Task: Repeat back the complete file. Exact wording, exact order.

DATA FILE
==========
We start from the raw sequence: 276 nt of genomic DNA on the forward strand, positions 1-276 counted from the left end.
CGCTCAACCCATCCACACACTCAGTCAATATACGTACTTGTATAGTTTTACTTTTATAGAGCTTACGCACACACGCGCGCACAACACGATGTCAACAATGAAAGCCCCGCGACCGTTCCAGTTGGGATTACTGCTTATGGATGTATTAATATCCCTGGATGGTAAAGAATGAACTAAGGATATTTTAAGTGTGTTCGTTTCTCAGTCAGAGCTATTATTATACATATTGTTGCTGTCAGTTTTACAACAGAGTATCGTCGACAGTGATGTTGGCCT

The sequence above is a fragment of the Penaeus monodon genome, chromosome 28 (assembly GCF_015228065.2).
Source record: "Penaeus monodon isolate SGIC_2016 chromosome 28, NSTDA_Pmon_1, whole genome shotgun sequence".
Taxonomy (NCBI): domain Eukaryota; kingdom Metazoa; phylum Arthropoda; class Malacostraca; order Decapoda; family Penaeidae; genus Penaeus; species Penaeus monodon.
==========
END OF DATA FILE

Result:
We start from the raw sequence: 276 nt of genomic DNA on the forward strand, positions 1-276 counted from the left end.
CGCTCAACCCATCCACACACTCAGTCAATATACGTACTTGTATAGTTTTACTTTTATAGAGCTTACGCACACACGCGCGCACAACACGATGTCAACAATGAAAGCCCCGCGACCGTTCCAGTTGGGATTACTGCTTATGGATGTATTAATATCCCTGGATGGTAAAGAATGAACTAAGGATATTTTAAGTGTGTTCGTTTCTCAGTCAGAGCTATTATTATACATATTGTTGCTGTCAGTTTTACAACAGAGTATCGTCGACAGTGATGTTGGCCT

The sequence above is a fragment of the Penaeus monodon genome, chromosome 28 (assembly GCF_015228065.2).
Source record: "Penaeus monodon isolate SGIC_2016 chromosome 28, NSTDA_Pmon_1, whole genome shotgun sequence".
Taxonomy (NCBI): domain Eukaryota; kingdom Metazoa; phylum Arthropoda; class Malacostraca; order Decapoda; family Penaeidae; genus Penaeus; species Penaeus monodon.